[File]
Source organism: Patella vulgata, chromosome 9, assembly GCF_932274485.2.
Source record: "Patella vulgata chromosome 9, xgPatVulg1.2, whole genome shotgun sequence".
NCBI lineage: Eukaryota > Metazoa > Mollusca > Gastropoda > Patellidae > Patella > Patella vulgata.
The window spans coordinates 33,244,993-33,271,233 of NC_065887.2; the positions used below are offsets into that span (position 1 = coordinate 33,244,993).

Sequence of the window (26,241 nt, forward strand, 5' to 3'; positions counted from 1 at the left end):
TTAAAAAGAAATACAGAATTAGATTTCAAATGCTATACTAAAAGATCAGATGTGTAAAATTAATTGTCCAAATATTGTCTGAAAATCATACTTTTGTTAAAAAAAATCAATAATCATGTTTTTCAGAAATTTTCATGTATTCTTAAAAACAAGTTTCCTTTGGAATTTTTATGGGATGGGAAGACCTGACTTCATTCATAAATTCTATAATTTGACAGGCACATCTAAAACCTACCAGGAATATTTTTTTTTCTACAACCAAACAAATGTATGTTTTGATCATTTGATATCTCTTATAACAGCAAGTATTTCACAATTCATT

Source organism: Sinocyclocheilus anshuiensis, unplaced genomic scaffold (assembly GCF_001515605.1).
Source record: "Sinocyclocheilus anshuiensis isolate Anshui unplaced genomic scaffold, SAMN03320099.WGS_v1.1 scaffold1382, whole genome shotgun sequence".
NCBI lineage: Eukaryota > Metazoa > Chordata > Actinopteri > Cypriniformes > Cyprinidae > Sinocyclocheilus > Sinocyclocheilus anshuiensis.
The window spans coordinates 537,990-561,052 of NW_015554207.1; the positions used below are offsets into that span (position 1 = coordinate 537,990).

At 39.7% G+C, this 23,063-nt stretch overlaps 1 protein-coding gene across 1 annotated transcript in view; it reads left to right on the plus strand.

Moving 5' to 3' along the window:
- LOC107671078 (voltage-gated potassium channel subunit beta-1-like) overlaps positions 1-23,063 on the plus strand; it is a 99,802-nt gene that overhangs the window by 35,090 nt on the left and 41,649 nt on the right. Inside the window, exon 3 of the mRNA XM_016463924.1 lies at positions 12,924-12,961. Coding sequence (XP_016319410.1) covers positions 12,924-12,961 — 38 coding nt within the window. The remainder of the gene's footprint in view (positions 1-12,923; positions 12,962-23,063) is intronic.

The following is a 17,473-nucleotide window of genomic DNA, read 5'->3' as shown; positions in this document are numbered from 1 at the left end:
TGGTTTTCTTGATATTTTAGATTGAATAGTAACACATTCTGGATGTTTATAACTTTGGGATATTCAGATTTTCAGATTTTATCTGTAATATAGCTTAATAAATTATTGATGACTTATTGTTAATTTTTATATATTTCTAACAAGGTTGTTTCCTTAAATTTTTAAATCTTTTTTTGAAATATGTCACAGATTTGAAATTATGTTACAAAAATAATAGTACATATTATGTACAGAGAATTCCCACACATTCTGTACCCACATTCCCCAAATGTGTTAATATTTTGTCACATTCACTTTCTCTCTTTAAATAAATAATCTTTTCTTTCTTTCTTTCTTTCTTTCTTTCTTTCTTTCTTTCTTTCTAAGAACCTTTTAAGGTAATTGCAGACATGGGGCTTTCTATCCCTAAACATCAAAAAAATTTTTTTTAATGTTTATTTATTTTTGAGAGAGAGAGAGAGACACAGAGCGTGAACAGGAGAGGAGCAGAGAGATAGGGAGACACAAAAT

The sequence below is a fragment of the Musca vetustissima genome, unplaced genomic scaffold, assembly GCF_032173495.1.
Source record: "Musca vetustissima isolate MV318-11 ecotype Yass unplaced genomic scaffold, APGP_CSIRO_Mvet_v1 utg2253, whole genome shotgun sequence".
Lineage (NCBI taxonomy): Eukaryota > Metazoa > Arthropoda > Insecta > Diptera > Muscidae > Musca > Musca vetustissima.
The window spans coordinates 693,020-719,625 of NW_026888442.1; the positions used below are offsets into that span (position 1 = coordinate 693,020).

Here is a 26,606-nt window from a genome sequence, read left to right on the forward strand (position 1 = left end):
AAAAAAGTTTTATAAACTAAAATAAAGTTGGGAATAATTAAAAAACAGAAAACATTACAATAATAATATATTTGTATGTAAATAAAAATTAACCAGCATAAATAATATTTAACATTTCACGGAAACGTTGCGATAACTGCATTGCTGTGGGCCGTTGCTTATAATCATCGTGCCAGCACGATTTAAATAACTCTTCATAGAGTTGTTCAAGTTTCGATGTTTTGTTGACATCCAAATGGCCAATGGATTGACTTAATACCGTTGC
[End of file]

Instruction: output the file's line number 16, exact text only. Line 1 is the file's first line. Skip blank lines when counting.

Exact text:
The sequence below is a fragment of the Musca vetustissima genome, unplaced genomic scaffold, assembly GCF_032173495.1.